According to the Department of State’s Bureau of Consular Affairs, there were 5,644 international adoptions in 2015—less than a quarter of the staggering 22,734 peak reached in 2004. Although there is a complex intersection of explanations for this steadily-declining statistic, the appeal of international adoptions could arguably be improved by simply improving access to information. This is why we’ve put together these five FAQs about international adoption.
- What is the Universal Accreditation Act of 2012 (UAA), and how does it affect my adoption?
Effective on July 14, 2014, the UAA “extends the safeguards provided by accreditation to orphans under the Immigration and Nationality Act (INA)” and ensures that adoption service providers are all held to the same federal standards. Individuals and couples seeking international adoption today should verify that an agency being considered is accredited to ensure the safety of adopted children and for their own legal protection.
- What is the difference between Hague and Non-Hague adoption processes?
The Hague Convention Adoption Process (commonly referred to as simply “Convention adoptions”) seeks to determine the suitability of the adoptive parents and the eligibility requirements for the child’s immigration to the United States. Convention countries have more extensive requirements, such as 10 hours of parent education and an adoption services contract outlining all fees and policies. A completed comparison chart can be found here.
- How long does it take to adopt a child from a foreign country?
The timespan of the international adoption process will ultimately depend on the child’s country of origin and a range of additional factors, including immigration policies and costs. According to Adoption STAR, “From the time you submit your formal application until you are united with your child usually ranges from 12-36 months.”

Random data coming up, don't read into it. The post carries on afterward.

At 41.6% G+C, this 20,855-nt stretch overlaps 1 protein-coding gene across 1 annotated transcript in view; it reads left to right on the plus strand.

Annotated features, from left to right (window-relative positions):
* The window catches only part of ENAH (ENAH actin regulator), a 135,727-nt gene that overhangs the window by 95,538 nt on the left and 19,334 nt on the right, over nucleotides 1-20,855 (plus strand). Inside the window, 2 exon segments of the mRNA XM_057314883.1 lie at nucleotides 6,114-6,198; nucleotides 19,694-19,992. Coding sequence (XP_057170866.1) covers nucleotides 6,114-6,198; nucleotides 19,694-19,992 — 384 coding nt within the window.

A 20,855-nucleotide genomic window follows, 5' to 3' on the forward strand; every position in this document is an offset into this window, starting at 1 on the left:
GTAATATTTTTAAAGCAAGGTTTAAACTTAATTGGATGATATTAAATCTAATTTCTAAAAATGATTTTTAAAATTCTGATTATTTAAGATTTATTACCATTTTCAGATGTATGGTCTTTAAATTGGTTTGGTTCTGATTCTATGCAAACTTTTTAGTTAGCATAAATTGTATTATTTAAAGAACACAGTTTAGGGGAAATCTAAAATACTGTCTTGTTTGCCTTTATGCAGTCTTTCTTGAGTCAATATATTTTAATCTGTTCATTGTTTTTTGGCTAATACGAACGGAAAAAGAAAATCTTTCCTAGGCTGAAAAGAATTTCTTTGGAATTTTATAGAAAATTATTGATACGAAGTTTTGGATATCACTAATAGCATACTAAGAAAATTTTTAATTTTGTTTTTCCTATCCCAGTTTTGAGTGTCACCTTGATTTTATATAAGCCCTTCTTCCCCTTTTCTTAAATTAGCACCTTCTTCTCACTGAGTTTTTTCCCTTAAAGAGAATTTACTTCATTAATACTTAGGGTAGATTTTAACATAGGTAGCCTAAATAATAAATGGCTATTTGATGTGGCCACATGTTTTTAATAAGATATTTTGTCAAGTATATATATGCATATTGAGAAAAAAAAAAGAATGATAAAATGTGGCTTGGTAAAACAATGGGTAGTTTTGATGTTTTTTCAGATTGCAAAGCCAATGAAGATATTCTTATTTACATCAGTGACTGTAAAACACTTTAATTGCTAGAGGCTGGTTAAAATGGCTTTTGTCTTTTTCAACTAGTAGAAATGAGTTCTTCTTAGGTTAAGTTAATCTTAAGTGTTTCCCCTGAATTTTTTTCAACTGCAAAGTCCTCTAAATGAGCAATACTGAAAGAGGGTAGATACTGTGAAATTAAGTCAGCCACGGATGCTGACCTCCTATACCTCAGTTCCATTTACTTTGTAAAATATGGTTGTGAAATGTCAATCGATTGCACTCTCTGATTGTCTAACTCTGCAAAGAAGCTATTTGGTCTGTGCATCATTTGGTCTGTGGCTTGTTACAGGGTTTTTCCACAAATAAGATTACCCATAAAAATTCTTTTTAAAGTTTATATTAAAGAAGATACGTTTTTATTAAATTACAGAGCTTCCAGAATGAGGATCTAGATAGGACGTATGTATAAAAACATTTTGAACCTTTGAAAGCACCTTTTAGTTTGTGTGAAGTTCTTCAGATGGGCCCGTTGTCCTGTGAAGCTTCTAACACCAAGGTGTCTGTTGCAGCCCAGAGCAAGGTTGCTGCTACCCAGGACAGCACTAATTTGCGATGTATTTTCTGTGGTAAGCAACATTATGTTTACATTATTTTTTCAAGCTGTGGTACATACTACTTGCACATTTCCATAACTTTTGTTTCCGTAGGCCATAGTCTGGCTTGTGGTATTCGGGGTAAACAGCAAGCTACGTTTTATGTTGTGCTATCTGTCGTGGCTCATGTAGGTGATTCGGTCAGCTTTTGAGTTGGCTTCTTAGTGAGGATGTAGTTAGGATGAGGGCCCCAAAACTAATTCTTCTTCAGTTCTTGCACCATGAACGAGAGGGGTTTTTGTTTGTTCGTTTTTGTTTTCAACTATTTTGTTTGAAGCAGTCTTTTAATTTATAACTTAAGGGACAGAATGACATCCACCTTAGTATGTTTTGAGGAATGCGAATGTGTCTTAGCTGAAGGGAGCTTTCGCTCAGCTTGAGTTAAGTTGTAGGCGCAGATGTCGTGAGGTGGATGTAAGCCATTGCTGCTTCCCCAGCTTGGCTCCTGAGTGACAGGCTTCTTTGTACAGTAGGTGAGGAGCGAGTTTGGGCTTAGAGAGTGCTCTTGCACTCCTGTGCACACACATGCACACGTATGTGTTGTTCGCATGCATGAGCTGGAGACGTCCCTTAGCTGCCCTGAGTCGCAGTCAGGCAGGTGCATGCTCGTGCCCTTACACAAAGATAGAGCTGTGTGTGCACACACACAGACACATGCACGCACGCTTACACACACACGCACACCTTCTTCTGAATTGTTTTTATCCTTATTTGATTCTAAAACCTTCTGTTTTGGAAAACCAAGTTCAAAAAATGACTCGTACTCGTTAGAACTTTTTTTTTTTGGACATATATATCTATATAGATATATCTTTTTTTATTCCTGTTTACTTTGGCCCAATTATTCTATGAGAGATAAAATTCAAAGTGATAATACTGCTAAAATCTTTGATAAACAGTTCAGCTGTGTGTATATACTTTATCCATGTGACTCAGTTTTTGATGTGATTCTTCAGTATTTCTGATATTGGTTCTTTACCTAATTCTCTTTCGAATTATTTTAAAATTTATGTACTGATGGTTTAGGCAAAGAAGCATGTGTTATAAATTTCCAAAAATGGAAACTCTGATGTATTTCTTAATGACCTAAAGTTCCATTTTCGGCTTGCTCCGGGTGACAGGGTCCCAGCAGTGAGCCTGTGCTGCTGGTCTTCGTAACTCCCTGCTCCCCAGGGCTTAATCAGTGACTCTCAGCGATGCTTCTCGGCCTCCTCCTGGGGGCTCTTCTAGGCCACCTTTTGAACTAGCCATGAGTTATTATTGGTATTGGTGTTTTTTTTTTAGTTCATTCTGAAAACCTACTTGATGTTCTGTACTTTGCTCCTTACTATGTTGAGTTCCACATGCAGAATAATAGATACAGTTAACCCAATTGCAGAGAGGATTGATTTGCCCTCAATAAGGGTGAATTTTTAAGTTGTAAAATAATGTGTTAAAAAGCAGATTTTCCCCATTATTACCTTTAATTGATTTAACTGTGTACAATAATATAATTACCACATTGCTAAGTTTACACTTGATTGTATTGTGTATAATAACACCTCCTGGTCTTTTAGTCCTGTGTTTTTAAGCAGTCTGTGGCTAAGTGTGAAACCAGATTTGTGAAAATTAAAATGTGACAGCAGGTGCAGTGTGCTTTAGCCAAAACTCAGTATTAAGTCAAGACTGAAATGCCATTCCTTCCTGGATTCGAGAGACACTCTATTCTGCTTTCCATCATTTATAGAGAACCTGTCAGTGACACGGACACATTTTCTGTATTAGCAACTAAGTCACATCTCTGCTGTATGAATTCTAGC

- How much does international adoption cost?
Again, exact costs will vary depending on the agency, the child’s origin country, and many other factors. However, Holt International claims prospective parent(s) can expect to pay between $20,000 and $35,000, including travel, document preparation, parent education and other costs.
- Are parents required to travel to the child’s home country?
Although the law varies in different countries, many require parents to appear in the courts of their country to complete the adoption process. Some U.S. embassies even require parental attendance before issuing the child’s exit visa. Most countries require a total of two trips: the first to meet the child and the second to bring him or her back home.
The DiPietro Family Law Group can provide additional answers to your questions, particularly with regard to recent legislative changes and how they directly affect the international adoption process. Contact our firm today at (888) 530-4374 to schedule a free consultation, and discover how we can help ensure a smooth and efficient adoption process.